Ken Rockwell reviews the Nikon Reflex-Nikkor 500mm f/8 lens, one of several mirror-based telephoto lenses Nikon once made. These are catadioptric lenses, which use a combination of mirrors and lenses. It’s an optical type familiar to astronomers: the popular Schmidt-Cassegrain and Maksutov telescopes are catadioptric systems. (It doesn’t look like Reflex-Nikkors are either Schmidts or Maksutovs, though.)
Catadioptrics achieve very long focal lengths in a compact space, and, because they use mirrors, there’s no chromatic aberration. But their focal ratio is fixed and, at those long focal lengths, depth of field is very shallow even at f/8 or f/11 — and because of the central obstruction, bokeh is horrible: out-of-focus elements appear as donuts. This isn’t a problem in astronomy, where focus is always at infinity — I’ve taken plenty of shots through my Schmidt-Cassegrain — but it’s distracting in terrestrial telephoto photography. (Three examples on Flickr here, here and here.)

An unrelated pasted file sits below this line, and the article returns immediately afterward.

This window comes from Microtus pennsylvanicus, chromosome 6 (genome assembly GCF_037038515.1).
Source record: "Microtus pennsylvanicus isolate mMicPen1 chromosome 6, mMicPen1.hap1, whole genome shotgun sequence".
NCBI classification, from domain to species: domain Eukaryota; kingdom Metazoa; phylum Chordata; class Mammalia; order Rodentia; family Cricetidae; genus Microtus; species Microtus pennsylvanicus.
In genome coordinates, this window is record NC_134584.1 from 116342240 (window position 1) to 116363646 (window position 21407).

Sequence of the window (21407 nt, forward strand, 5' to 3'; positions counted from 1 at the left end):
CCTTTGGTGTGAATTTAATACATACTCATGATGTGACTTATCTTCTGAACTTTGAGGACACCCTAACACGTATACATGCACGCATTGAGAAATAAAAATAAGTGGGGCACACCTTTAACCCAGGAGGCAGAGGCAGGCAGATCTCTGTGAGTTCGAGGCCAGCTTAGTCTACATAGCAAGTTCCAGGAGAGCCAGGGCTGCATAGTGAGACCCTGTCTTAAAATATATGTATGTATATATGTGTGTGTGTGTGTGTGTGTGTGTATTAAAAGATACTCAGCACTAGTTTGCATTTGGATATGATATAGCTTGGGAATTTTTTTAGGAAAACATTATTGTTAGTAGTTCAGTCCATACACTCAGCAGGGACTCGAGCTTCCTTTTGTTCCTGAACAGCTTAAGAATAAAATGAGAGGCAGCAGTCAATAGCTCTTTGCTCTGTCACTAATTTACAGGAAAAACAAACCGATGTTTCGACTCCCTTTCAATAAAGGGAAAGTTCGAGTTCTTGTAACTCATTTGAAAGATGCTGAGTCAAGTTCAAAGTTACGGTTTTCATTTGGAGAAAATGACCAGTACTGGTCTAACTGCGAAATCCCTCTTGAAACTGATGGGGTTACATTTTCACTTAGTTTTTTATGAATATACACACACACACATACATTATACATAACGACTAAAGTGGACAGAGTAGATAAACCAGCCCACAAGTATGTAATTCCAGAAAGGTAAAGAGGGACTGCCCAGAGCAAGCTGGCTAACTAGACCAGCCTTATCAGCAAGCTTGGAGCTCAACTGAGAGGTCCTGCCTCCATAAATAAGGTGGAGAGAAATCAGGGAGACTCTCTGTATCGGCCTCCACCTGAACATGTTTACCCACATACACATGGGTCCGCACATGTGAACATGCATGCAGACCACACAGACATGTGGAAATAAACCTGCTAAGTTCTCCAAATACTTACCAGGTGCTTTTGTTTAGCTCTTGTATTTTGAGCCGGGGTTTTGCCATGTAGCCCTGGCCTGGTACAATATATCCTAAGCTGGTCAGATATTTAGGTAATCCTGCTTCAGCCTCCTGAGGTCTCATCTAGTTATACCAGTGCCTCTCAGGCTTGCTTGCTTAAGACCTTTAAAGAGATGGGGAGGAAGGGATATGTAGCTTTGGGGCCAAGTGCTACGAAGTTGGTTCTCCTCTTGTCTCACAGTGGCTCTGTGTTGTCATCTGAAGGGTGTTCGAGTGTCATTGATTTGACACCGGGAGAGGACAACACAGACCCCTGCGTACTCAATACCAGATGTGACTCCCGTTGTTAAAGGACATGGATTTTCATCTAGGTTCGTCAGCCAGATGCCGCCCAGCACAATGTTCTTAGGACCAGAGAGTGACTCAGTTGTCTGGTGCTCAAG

This page compares a Tamron mirror lens with a Canon telephoto: the Canon is the clear winner in quality, but the mirror lens is considerably cheaper (another advantage). Only one reflex lens — Sony’s 500mm f/8, still available — has ever had autofocus; the rest are manual lenses.